Bank Notes: The world’s oldest (surviving) bank note ?

“In 1923, Dr. Richard Ehrenfeld of Vienna wrote to the Metropolitan Museum of Art to announce that he had in his possession the oldest bank note in existence, a one kwan (or guan) issue of the Ming dynasty from about the year 1375, discovered in 1888 during the demolition of an old house in Beijing and acquired by his father….”

Read on in this interesting article on the American Numismatic Society’s blog  http://www.anspocketchange.org/the-worlds-oldest-surviving-paper-money/

“The Chinese not only invented paper, they invented paper money, during the reign of emperor Chen Tsung (998-1022 AD). Examples predating the Ming notes are rarely encountered and are limited to fragments, modern facsimiles made from brass plates recovered in excavations, and a few notes reportedly held in museums”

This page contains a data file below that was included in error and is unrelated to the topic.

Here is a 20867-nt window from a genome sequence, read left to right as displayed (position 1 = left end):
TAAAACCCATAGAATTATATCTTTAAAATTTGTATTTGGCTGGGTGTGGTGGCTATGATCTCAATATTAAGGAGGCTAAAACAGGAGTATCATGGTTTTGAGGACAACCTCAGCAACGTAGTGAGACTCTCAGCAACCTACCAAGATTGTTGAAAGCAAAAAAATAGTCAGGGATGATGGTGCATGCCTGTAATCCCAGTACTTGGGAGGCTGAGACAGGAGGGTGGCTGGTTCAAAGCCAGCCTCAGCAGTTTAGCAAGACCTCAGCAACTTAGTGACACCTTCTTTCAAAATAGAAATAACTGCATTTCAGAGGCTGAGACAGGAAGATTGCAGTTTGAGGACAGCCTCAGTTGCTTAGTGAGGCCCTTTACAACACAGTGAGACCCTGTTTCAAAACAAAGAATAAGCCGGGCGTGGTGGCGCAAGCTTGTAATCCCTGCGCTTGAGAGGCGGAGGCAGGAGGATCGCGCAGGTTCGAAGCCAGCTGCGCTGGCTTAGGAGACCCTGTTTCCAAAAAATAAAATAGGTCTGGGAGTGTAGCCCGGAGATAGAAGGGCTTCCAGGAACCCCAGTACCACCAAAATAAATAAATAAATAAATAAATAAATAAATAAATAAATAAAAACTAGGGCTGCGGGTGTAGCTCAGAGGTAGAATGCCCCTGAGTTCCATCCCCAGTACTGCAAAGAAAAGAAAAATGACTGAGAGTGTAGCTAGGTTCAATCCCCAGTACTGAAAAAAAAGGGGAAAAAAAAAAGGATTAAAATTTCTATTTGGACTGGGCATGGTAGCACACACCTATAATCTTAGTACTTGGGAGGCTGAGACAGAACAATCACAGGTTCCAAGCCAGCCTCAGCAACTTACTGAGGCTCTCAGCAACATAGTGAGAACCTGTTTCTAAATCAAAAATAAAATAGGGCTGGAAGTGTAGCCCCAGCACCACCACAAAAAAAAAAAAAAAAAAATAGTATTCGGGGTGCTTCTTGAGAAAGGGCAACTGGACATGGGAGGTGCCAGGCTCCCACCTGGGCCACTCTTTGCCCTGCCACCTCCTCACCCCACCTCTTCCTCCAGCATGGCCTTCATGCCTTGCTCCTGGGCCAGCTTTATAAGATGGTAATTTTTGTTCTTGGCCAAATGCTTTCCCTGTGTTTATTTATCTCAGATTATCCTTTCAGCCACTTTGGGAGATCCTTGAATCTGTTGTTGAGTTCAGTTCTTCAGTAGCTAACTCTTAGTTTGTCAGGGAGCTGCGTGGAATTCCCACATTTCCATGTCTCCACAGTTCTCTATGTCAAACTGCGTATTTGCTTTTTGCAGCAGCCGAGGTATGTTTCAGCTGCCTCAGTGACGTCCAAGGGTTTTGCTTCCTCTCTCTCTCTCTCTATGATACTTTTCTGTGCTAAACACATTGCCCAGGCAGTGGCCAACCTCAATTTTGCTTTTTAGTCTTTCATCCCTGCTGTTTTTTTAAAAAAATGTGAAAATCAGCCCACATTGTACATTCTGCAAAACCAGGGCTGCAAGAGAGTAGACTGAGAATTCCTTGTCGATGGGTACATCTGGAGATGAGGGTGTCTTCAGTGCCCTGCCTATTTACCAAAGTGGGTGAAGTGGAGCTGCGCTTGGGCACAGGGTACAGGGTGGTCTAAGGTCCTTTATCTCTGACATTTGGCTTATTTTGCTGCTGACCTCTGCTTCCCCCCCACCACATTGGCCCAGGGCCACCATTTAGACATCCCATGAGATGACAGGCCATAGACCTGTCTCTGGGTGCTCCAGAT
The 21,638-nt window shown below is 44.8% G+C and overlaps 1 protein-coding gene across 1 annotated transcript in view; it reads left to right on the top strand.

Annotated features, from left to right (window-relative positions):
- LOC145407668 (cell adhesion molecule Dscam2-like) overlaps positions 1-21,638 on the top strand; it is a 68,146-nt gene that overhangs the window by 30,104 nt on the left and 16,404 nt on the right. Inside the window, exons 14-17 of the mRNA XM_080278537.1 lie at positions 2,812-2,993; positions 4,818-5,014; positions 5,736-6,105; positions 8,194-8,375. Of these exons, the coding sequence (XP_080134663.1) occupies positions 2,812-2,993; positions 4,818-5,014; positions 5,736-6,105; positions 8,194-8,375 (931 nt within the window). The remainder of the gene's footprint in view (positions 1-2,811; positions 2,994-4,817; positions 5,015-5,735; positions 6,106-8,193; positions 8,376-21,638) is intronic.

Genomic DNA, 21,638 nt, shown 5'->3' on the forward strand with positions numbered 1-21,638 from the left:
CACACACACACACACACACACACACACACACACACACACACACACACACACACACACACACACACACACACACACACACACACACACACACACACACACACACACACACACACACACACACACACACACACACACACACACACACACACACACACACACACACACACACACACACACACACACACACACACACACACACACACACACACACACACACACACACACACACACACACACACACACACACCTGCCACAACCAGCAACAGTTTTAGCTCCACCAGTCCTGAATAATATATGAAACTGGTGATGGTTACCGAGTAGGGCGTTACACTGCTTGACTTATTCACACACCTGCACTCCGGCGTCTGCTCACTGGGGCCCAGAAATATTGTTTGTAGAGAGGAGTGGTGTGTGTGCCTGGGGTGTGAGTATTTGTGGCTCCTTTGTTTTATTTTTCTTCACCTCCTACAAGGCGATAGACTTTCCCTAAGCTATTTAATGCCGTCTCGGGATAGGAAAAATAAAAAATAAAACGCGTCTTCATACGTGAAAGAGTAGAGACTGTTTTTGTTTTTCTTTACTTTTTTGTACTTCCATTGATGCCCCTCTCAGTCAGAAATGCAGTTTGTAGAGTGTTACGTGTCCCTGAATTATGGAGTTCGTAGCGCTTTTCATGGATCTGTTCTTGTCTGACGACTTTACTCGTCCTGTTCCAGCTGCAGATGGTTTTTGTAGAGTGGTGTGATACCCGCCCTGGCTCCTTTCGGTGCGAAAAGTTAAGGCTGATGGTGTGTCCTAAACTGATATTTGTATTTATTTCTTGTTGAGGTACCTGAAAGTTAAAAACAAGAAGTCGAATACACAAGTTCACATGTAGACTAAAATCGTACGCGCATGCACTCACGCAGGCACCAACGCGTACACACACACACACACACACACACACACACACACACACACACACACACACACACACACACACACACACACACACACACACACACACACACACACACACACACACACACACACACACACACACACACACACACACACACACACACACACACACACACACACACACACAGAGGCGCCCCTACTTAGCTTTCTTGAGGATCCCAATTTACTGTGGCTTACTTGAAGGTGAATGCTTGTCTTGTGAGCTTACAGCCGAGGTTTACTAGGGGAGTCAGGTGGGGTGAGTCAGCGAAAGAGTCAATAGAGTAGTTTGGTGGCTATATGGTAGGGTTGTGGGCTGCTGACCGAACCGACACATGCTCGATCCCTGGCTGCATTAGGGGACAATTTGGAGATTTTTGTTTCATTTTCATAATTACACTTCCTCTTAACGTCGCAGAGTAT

Chinese-bank-note

“The size (22.5 cm x 33.5 cm),  is close to a standard sheet of U.S. office paper. The mulberry paper is thick and textured with the characters and symbols printed in black and then overprinted with vermilion seals” and the text includes the warning “the counterfeiter shall summarily be decapitated.

Thank you ANS for image and text

http://www.anspocketchange.org/the-worlds-oldest-surviving-paper-money/

About Julian Ticehurst

Curiouser and curiouser

Comments are closed